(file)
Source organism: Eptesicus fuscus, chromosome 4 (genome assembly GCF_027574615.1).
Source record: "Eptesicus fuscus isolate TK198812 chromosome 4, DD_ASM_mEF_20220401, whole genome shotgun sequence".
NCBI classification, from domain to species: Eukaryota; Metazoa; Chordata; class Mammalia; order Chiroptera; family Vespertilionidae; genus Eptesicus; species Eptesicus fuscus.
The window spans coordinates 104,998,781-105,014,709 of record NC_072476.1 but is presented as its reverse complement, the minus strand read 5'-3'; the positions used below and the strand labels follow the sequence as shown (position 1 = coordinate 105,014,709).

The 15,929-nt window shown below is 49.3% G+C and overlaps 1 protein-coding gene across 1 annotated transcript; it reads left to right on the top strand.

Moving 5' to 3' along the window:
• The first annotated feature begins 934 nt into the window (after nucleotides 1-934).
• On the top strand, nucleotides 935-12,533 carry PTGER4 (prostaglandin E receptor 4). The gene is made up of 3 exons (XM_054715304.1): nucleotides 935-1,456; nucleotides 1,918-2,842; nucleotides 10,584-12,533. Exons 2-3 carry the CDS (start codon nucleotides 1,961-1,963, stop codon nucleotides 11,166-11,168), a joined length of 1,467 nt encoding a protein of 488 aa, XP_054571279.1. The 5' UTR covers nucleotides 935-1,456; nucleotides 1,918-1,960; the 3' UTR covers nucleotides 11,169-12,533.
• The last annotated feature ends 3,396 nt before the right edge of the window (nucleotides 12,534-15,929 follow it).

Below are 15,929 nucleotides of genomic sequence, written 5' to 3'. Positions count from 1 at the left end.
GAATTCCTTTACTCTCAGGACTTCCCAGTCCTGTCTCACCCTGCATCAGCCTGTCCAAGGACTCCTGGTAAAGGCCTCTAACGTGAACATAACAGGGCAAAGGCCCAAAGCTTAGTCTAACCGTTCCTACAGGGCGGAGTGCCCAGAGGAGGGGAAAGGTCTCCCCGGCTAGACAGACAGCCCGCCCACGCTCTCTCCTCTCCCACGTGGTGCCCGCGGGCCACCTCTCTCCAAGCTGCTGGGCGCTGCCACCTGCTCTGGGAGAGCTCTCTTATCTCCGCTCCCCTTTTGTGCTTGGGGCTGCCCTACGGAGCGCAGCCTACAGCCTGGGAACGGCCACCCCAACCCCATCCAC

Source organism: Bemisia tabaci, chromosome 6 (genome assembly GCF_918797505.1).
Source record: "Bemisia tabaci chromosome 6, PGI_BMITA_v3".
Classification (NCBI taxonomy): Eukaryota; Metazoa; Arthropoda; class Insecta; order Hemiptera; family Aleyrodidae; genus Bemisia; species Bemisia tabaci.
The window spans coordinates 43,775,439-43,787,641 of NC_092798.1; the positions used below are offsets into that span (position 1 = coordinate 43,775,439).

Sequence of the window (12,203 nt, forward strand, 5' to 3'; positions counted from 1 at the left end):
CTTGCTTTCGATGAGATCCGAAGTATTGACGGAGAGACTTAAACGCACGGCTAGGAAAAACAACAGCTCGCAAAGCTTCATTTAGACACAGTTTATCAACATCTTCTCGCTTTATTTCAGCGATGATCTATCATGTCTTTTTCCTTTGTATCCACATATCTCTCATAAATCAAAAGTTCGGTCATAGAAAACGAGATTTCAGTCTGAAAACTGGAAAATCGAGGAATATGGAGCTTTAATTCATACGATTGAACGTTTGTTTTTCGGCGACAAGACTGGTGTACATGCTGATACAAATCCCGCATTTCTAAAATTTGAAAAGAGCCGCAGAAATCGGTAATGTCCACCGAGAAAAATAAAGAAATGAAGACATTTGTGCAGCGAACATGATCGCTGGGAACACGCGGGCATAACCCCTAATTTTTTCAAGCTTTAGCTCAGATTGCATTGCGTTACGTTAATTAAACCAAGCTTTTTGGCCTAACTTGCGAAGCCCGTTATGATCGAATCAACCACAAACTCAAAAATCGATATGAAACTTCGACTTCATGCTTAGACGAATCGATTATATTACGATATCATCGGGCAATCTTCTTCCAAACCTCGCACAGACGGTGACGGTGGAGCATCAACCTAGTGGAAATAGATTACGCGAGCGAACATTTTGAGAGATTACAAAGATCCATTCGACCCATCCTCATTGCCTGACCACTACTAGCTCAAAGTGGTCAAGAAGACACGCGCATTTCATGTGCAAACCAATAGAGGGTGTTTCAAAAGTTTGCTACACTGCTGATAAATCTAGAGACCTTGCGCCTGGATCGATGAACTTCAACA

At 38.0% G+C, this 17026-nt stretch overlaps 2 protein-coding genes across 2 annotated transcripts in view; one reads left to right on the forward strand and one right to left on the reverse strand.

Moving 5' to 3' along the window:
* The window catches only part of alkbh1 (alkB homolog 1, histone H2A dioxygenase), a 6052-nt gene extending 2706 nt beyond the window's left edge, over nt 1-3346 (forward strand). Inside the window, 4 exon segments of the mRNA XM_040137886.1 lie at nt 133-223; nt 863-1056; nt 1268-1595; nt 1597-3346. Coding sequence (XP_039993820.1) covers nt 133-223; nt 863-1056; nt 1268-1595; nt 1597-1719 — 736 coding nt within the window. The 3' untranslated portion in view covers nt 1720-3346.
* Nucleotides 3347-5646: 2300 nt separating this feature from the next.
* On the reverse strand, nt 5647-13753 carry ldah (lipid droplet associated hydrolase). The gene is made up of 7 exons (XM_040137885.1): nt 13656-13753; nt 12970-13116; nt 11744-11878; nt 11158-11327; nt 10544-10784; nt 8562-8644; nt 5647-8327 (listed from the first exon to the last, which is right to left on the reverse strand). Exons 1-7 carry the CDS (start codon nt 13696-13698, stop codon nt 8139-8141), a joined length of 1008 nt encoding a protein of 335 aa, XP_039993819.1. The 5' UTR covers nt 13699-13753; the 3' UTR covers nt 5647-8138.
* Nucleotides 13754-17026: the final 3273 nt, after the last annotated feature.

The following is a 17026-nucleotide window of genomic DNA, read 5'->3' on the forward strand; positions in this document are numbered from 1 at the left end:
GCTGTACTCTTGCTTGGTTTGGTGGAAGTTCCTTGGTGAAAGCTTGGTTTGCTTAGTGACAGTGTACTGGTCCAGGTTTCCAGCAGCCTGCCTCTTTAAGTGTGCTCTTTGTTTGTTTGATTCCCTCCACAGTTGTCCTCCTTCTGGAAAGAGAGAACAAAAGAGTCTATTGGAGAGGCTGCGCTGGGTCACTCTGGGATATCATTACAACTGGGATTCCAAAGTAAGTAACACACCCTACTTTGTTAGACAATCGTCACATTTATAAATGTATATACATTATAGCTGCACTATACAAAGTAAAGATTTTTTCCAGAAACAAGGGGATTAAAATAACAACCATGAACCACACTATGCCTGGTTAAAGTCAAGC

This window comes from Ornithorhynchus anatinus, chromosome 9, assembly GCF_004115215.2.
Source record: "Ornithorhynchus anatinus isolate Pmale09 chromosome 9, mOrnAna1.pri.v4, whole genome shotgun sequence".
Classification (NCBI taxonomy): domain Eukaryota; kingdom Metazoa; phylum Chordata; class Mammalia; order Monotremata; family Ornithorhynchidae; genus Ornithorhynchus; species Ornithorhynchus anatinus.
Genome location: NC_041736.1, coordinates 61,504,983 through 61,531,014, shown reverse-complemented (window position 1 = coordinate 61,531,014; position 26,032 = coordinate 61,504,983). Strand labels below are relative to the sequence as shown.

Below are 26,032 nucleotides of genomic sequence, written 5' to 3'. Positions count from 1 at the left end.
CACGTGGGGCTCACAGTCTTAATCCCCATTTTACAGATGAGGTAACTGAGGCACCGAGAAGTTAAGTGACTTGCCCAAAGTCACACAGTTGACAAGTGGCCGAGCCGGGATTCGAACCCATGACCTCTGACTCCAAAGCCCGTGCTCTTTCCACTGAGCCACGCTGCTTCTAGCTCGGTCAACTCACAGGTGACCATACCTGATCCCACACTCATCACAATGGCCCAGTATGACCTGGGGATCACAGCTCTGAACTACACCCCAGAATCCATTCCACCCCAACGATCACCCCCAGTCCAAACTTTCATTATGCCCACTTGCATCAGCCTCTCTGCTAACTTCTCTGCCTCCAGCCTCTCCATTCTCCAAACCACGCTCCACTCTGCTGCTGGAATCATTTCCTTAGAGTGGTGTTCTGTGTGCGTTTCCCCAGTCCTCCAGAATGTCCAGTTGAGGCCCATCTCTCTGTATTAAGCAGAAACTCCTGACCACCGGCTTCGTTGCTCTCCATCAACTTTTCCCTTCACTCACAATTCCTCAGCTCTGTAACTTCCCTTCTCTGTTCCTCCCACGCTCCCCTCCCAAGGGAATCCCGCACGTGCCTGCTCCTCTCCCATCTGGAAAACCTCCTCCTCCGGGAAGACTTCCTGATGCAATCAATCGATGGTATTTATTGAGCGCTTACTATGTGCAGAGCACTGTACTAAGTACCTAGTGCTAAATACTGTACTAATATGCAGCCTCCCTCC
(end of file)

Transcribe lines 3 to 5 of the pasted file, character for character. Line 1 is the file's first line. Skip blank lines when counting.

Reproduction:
NCBI classification, from domain to species: Eukaryota; Metazoa; Chordata; class Mammalia; order Chiroptera; family Vespertilionidae; genus Eptesicus; species Eptesicus fuscus.
The window spans coordinates 104,998,781-105,014,709 of record NC_072476.1 but is presented as its reverse complement, the minus strand read 5'-3'; the positions used below and the strand labels follow the sequence as shown (position 1 = coordinate 105,014,709).

The 15,929-nt window shown below is 49.3% G+C and overlaps 1 protein-coding gene across 1 annotated transcript; it reads left to right on the top strand.